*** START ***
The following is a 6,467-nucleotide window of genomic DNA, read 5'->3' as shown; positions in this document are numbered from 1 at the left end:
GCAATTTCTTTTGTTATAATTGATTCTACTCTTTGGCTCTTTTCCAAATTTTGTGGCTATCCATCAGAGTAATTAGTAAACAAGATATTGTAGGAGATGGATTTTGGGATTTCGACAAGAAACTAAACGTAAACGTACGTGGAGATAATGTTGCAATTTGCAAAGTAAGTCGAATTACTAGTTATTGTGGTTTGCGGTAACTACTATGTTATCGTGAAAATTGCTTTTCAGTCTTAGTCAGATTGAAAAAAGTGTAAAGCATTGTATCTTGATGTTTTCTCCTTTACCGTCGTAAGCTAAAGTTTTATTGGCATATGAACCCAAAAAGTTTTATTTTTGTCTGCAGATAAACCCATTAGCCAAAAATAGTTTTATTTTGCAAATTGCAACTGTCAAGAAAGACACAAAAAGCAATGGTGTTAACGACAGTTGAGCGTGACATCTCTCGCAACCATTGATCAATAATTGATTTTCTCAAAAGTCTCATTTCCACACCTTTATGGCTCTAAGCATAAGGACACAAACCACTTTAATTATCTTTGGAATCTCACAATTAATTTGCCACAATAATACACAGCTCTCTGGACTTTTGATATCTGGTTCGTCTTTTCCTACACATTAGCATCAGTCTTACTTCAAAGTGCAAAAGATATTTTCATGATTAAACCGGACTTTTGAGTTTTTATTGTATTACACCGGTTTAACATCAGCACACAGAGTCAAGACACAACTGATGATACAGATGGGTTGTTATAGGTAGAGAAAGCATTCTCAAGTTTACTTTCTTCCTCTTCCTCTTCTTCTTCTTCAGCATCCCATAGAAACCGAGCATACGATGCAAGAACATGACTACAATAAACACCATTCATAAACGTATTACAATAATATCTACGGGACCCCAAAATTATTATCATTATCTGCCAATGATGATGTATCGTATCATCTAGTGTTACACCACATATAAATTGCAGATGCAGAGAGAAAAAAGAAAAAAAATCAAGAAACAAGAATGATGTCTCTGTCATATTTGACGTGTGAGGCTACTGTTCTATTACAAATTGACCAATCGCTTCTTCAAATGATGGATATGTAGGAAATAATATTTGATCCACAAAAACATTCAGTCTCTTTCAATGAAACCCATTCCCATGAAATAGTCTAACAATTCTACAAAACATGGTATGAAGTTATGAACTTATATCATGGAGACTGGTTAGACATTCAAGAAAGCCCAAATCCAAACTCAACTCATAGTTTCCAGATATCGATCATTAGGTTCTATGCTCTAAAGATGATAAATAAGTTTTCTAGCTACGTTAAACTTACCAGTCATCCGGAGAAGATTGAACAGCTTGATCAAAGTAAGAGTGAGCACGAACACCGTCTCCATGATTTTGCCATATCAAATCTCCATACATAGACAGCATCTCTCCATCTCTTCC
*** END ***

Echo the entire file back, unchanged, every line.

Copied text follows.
The following is a 6,467-nucleotide window of genomic DNA, read 5'->3' as shown; positions in this document are numbered from 1 at the left end:
GCAATTTCTTTTGTTATAATTGATTCTACTCTTTGGCTCTTTTCCAAATTTTGTGGCTATCCATCAGAGTAATTAGTAAACAAGATATTGTAGGAGATGGATTTTGGGATTTCGACAAGAAACTAAACGTAAACGTACGTGGAGATAATGTTGCAATTTGCAAAGTAAGTCGAATTACTAGTTATTGTGGTTTGCGGTAACTACTATGTTATCGTGAAAATTGCTTTTCAGTCTTAGTCAGATTGAAAAAAGTGTAAAGCATTGTATCTTGATGTTTTCTCCTTTACCGTCGTAAGCTAAAGTTTTATTGGCATATGAACCCAAAAAGTTTTATTTTTGTCTGCAGATAAACCCATTAGCCAAAAATAGTTTTATTTTGCAAATTGCAACTGTCAAGAAAGACACAAAAAGCAATGGTGTTAACGACAGTTGAGCGTGACATCTCTCGCAACCATTGATCAATAATTGATTTTCTCAAAAGTCTCATTTCCACACCTTTATGGCTCTAAGCATAAGGACACAAACCACTTTAATTATCTTTGGAATCTCACAATTAATTTGCCACAATAATACACAGCTCTCTGGACTTTTGATATCTGGTTCGTCTTTTCCTACACATTAGCATCAGTCTTACTTCAAAGTGCAAAAGATATTTTCATGATTAAACCGGACTTTTGAGTTTTTATTGTATTACACCGGTTTAACATCAGCACACAGAGTCAAGACACAACTGATGATACAGATGGGTTGTTATAGGTAGAGAAAGCATTCTCAAGTTTACTTTCTTCCTCTTCCTCTTCTTCTTCTTCAGCATCCCATAGAAACCGAGCATACGATGCAAGAACATGACTACAATAAACACCATTCATAAACGTATTACAATAATATCTACGGGACCCCAAAATTATTATCATTATCTGCCAATGATGATGTATCGTATCATCTAGTGTTACACCACATATAAATTGCAGATGCAGAGAGAAAAAAGAAAAAAAATCAAGAAACAAGAATGATGTCTCTGTCATATTTGACGTGTGAGGCTACTGTTCTATTACAAATTGACCAATCGCTTCTTCAAATGATGGATATGTAGGAAATAATATTTGATCCACAAAAACATTCAGTCTCTTTCAATGAAACCCATTCCCATGAAATAGTCTAACAATTCTACAAAACATGGTATGAAGTTATGAACTTATATCATGGAGACTGGTTAGACATTCAAGAAAGCCCAAATCCAAACTCAACTCATAGTTTCCAGATATCGATCATTAGGTTCTATGCTCTAAAGATGATAAATAAGTTTTCTAGCTACGTTAAACTTACCAGTCATCCGGAGAAGATTGAACAGCTTGATCAAAGTAAGAGTGAGCACGAACACCGTCTCCATGATTTTGCCATATCAAATCTCCATACATAGACAGCATCTCTCCATCTCTTCC